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Debunking the 5 Biggest Myths About Online Nursing Degrees

Healthcare employers increasingly require that registered nurses (RNs) continue their education. While traditional Bachelor of Science in Nursing (BSN) completion programs offer an excellent option for some students, the time, expense and location of campus-based programs are often prohibitive for many working RNs.

Access to affordable, high-quality RN to BSN programs is critical to advancing a nurse’s education today. Many nurses find that online programs offer an affordable and flexible way to advance their nursing careers. But, while the COVID-19 pandemic forced the normalization of online, remote education for many, the concept of an online degree in nursing may still be met with some resistance. The professors at The University of Texas at Arlington (UTA) College of Nursing and Health Innovation have shed some light on five of the biggest myths about online programs.

Myth 1: Degrees Obtained Online Are Different From Campus-based Degrees


The truth: A BSN degree earned online from a regionally accredited university and a nursing program accredited by the Commission on Collegiate Nursing Education (CCNE) is equivalent to a BSN earned through the same campus-based program. Additionally, the degree will not indicate that the coursework was completed online. Both online and classroom-based accredited programs follow university-approved curricula, and experienced university faculty teach all courses.

Myth 2: Classroom-based Learning Is the Only Real Way to Get an Education

The truth: According to the National Center for Education Statistics (NCES), the “flexible learning opportunities” that online education can provide “became especially important in the spring of 2020 when the coronavirus pandemic began to disrupt education in the United States.” About 75% of all undergraduate students in the U.S. took at least one remote education course in 2020. Forty-four percent of undergrad students took remote learning courses exclusively that year.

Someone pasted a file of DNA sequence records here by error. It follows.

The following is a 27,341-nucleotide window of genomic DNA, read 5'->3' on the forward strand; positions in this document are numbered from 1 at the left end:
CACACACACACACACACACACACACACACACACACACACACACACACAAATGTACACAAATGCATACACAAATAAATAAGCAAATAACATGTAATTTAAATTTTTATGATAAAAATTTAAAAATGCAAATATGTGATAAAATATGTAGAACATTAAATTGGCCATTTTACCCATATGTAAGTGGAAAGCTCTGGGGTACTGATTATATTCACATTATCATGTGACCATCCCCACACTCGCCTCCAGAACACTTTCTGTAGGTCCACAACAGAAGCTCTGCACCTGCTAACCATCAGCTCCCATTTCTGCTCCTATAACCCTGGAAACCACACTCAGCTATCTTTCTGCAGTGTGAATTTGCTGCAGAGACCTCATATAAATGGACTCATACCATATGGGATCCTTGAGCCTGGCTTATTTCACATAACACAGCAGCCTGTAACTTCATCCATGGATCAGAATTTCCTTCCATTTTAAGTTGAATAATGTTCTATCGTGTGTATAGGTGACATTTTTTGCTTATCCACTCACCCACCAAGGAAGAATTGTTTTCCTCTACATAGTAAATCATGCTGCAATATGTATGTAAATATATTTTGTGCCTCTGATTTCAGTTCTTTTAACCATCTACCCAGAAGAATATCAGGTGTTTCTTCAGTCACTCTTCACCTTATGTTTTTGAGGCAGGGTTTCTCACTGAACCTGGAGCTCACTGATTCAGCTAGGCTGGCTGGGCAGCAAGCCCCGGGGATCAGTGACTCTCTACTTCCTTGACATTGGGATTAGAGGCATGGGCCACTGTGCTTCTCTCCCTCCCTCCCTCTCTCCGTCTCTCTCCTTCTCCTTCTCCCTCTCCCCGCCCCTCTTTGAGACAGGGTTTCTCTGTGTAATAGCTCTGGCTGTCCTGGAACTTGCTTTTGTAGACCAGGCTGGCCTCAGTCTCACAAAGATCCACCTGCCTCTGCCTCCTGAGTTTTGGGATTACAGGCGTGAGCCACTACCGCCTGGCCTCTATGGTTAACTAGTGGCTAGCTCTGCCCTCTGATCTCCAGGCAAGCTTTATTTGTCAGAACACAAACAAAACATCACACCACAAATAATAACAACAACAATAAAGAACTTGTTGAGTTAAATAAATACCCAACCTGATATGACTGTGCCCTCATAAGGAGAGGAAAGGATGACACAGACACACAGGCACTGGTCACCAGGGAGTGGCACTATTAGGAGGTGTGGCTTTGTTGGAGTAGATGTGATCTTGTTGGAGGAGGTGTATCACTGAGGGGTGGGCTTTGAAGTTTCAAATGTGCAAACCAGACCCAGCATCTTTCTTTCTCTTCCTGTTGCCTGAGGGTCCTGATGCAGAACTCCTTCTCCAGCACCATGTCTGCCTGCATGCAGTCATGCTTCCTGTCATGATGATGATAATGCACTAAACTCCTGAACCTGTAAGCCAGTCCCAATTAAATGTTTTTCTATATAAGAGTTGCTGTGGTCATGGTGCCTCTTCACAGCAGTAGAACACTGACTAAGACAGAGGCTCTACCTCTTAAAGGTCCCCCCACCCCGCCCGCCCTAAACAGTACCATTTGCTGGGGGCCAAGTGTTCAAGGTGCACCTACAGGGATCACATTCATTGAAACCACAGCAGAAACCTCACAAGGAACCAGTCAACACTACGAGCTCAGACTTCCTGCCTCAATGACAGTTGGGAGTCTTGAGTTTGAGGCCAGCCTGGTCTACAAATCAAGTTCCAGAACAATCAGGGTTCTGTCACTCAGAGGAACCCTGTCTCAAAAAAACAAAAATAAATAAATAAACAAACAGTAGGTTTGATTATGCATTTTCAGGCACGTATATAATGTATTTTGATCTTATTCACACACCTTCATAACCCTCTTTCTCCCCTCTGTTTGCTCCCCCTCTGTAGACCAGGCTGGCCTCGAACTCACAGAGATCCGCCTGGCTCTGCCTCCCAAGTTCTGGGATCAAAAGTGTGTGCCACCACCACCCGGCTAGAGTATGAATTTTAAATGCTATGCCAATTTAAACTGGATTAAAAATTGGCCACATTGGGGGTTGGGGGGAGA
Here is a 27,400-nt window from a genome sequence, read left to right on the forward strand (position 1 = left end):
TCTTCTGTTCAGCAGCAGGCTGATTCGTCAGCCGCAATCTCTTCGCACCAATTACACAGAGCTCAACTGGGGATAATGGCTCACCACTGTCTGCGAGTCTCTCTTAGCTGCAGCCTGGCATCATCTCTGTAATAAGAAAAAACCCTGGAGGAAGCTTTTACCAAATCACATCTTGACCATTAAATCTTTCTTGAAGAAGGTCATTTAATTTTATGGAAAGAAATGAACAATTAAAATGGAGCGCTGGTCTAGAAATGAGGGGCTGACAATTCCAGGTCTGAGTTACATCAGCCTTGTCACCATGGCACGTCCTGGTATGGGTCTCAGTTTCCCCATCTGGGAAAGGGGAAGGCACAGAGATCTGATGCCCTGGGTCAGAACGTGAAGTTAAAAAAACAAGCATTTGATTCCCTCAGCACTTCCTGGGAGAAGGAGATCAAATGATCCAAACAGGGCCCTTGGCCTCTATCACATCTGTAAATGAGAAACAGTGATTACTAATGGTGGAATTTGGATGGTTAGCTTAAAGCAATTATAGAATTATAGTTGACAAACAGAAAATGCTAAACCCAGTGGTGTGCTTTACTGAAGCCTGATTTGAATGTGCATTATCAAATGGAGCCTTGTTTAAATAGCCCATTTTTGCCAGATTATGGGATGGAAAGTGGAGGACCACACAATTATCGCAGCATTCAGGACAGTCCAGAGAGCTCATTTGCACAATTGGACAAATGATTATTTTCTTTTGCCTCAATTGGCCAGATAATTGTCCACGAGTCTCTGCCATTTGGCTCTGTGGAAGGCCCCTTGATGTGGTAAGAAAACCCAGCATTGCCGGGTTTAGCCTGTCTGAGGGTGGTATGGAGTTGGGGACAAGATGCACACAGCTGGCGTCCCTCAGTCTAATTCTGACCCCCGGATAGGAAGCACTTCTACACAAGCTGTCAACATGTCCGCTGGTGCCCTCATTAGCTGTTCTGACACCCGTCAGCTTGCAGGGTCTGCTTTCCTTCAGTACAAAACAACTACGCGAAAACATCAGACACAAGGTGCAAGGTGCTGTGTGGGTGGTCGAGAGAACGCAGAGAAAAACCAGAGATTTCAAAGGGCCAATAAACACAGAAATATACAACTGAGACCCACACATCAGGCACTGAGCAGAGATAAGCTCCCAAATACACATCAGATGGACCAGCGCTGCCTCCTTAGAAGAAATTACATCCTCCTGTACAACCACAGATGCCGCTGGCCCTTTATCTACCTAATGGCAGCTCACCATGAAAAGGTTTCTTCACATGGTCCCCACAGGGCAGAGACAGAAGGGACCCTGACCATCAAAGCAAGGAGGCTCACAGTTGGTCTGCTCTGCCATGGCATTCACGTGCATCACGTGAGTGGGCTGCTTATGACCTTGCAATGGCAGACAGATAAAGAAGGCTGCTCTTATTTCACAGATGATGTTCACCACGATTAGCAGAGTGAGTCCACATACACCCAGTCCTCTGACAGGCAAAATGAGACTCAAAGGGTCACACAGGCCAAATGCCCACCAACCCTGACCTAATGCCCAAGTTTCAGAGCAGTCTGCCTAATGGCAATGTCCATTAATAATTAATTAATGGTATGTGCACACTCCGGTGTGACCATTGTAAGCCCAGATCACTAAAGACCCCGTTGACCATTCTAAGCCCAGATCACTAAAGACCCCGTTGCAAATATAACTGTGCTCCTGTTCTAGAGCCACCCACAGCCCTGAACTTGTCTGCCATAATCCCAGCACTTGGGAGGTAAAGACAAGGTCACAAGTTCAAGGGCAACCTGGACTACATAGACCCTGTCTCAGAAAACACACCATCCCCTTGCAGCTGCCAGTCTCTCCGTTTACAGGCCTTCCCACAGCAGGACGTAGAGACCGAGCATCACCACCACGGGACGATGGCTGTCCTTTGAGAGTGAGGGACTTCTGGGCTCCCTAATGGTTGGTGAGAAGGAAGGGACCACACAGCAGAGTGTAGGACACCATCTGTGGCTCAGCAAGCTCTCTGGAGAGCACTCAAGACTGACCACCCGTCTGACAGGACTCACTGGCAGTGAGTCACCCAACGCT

While these figures have logically changed since the height of the pandemic, online education continues to be a key part of the postsecondary educational ecosystem. NCES reports that roughly 60% of postsecondary students took online education courses in 2021. Clearly, online learning has gained widespread and lasting acceptance throughout colleges and universities in the United States.

At UTA, professors who teach on campus also teach online courses. These professors believe that the innovative multi-media model is particularly well-suited for adult learners. As noted in a Forbes article, well-executed remote education models can optimize learning experiences for students, increasing retention and engagement. With a focus on evidence-based practice, critical thinking skills, leadership and management strategies, and community health advocacy, UTA’s online RN to BSN program produces thousands of successful BSN-prepared nurses.

Myth 3: Taking Courses Online Is Isolating, and I Won’t Get Any Attention From the Professor or Build Relationships With Other Students

The truth: Using academic coaches helps to provide a personal and responsive learning environment for students. Working in sections of 25 to 30 students allows online students to connect with their professors, academic coaches and fellow students using email and discussion boards. UTA offers a number of dedicated student services to assist online students in completing the RN to BSN program successfully.

Plus, many students enjoy the flexibility and ease of communicating through the web-based virtual classroom platforms used by online programs. In fact, some students find they ask more questions and interact more freely during online courses than they would during a classroom-based course. For instance, introverted students may have an easier time engaging and interacting without the social pressure that in-person environments can add.

Myth 4: Online Courses Require Expensive Computer Equipment and a High Level of Technical Expertise

The truth: Online RN to BSN students who enter the program with basic computer skills can complete all coursework using their existing home computer or laptop with an Internet connection. In fact, the flexibility of online learning allows students to complete coursework anywhere at any time, given an internet connection and a mobile device. The increasing availability of mobile hotspots, the modern tethering capabilities of mobile devices and new government programs intended to increase access to affordable high-speed internet all support the potential of online programs to improve access to education for all students.

Myth 5: I Work Full-time and Have a Family, so I Don’t Have Time for Online Coursework

The truth: The UTA RN to BSN online program is challenging; however, it has been designed to give working students the flexibility needed to log in and complete their coursework when it is most convenient for them. The majority of UTA’s RN to BSN students continue to work as full-time nurses throughout their studies. Additionally, many students receive tuition reimbursement from their current employer for their degree program, making advancing their education with a BSN degree both affordable and accessible.

Plus, UTA’s online RN to BSN can be completed in as few as nine months. Students can choose to accelerate degree completion and put their degree to work in less than a year. Or they can take their education at a slower pace — whatever best suits their busy family and work schedules. This flexibility and adaptability are hallmarks of online learning, allowing nurses to advance their education and careers in the most convenient way possible.

Learn more about UTA’s online RN to BSN program.

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